Subscribe to our newsletter Keeping you up to date with the latest developments at You're the Boss.

Do you need to pay your carer a pension?

Posted on 03/06/2015

If you employ you own paid carer, then you have certain responsibilities as an employer, such as issuing pay slips, giving holiday and sick pay, and meeting the minimum wage. Now, pension rules are changing and you may have to take paying your carer a pension into consideration as well.

The new rules regarding pensions, which came into force at the beginning of June, mean that anyone over the age of 22 and earning more than £10,000 a year (£192 gross a week; £833 gross a month) is entitled to a workplace pension, unless they choose to opt out.

This threshold means that it is unlikely to affect those who employ a carer for just a couple of hours a week, as they will be under the £10,000 wage, however, if you choose to increase their hours, then you need to be aware of the pension rules for when they start to affect you.

According to a report by the BBC, up to 100,00 employers of personal carers could be affected, and non-compliance can lead to a fine of £400. Letters have been sent out to some individual employers warning them of the changes, which in many cases have come out of the blue. The report says that those who hire a carer for £15,000 a year would have to pay around £185 a year in pension contributions. This is worked out by exempting the first  £5,824 and anything earned over £42,385.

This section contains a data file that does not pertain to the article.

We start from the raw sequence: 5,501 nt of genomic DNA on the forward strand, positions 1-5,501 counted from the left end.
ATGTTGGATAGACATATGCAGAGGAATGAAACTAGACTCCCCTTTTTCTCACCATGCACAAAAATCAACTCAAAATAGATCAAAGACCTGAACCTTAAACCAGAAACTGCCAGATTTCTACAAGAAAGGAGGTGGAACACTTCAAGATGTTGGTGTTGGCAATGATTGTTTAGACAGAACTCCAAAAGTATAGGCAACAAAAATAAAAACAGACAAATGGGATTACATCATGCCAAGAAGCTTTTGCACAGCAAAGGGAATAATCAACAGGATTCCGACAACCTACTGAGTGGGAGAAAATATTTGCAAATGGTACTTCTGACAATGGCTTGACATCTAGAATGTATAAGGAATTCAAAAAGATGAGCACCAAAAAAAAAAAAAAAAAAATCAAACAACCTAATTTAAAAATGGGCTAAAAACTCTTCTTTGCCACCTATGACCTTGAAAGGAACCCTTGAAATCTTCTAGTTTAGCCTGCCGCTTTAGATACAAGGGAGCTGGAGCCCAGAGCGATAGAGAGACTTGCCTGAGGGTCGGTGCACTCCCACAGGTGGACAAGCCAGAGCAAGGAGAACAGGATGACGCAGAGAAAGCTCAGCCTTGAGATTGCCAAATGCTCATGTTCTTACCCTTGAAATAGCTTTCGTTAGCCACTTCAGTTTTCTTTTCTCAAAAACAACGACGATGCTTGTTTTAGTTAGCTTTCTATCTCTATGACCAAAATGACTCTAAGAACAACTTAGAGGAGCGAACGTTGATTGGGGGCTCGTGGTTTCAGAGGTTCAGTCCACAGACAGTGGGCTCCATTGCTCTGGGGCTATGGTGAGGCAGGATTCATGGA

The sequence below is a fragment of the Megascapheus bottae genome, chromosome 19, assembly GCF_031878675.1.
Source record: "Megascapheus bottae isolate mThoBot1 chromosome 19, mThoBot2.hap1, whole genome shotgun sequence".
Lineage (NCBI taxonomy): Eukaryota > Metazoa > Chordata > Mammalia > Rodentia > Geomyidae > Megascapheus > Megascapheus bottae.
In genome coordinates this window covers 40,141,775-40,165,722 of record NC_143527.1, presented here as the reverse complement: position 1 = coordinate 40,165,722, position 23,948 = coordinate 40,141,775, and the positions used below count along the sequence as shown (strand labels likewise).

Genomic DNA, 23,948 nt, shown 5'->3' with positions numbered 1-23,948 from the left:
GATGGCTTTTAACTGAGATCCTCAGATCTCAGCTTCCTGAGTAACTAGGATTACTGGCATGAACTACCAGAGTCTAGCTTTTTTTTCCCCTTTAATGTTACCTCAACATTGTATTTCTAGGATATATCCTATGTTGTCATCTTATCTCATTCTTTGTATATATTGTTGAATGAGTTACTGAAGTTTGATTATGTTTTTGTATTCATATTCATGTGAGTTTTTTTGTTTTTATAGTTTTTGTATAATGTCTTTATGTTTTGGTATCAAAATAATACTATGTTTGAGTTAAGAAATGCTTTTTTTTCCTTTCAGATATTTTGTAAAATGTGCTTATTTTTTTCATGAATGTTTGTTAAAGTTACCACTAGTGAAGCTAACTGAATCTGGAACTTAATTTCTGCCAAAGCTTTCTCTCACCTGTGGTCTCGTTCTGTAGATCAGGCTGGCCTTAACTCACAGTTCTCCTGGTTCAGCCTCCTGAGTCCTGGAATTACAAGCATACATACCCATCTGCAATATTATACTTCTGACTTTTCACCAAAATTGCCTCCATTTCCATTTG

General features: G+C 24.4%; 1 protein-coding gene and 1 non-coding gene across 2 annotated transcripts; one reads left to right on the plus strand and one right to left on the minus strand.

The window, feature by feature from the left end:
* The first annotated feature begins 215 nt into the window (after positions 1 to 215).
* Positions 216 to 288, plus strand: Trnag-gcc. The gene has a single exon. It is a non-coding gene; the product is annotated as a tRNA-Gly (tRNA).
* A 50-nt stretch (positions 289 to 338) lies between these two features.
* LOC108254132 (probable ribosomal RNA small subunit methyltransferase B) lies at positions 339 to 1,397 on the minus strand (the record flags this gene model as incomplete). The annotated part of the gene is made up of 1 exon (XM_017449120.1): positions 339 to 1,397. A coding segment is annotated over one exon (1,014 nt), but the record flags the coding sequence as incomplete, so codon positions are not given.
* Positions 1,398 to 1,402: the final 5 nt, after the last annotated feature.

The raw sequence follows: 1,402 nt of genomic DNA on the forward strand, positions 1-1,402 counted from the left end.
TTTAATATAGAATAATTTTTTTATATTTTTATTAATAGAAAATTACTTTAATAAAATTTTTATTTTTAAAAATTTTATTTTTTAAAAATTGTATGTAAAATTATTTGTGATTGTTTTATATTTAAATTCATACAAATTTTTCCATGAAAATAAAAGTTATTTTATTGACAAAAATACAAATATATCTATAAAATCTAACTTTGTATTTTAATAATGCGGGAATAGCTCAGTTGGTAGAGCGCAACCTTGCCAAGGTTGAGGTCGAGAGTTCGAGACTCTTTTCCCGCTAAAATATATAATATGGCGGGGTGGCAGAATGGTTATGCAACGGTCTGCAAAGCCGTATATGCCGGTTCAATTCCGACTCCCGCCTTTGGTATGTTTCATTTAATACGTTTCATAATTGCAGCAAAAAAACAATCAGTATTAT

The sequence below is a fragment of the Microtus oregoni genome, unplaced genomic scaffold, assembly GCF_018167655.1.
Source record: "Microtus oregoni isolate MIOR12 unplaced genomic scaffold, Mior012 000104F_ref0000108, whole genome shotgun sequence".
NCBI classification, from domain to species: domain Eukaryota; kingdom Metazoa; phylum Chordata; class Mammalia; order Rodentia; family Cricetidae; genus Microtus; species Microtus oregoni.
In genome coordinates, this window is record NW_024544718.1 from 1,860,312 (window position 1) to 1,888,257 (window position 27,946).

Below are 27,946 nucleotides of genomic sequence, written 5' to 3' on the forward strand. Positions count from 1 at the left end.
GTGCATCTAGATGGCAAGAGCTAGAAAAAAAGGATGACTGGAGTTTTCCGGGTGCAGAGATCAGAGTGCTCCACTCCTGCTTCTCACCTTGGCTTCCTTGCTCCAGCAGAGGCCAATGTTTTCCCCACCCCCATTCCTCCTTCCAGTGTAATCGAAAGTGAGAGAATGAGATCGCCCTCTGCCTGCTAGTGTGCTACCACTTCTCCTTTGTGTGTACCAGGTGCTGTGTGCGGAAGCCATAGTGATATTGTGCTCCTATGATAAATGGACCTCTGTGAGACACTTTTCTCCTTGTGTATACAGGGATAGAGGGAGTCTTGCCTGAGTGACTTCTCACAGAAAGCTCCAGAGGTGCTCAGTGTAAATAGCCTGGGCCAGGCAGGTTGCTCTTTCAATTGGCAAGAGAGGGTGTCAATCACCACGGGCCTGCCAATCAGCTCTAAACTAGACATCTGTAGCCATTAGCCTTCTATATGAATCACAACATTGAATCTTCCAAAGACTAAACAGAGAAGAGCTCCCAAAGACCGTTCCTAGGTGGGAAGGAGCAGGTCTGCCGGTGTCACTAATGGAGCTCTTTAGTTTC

There are some exceptions that might affect whether or not you have to pay your carer immediately, even if you are paying them over the £10,000 wage. If you hired a carer for the first time after 1 April 2012, then you will not have to pay pension contributions for another two years.

Also, you may not have to pay immediately, as the automatic enrolment scheme is being fazed gradually from June 2015 to April 2017 in a “random date lottery”, according to a report in The Telegraph.

These rules will affect you whether you are a self-payer or whether you receive a Personal Budget as a direct payment from your local authority that you use to hire a paid carer – if you are the employer, you are responsible. The pensions scheme will also affect those who have their carer arranged and paid for by the local authority. Those carers will also have a right to a pension scheme if they are eligible, which may be paid for by the local authority. It is thought that some councils may introduce a price hike to pay for these charges, says a report on thisismoney.co.uk.  

If you think that you need to pay your carer a pension, then you can find out more about it on The Pensions Regulator website. The automatic enrolment means that your employee is automatically enrolled, but you, as the employer, need to take steps to ensure that your eligible staff are enrolled into a pension scheme. The Pension Regulator website has a step-by-step guide to help you with this.

You may already use a payroll service to do your financial admin, such as issuing payslips or dealing with HMRC, and these companies should also be able to deal with your pension requirements so that you just transfer the right money to them each month and they put it in the right places. You’re the Boss offers a payroll service and you can get in touch to find out more. 

Back to top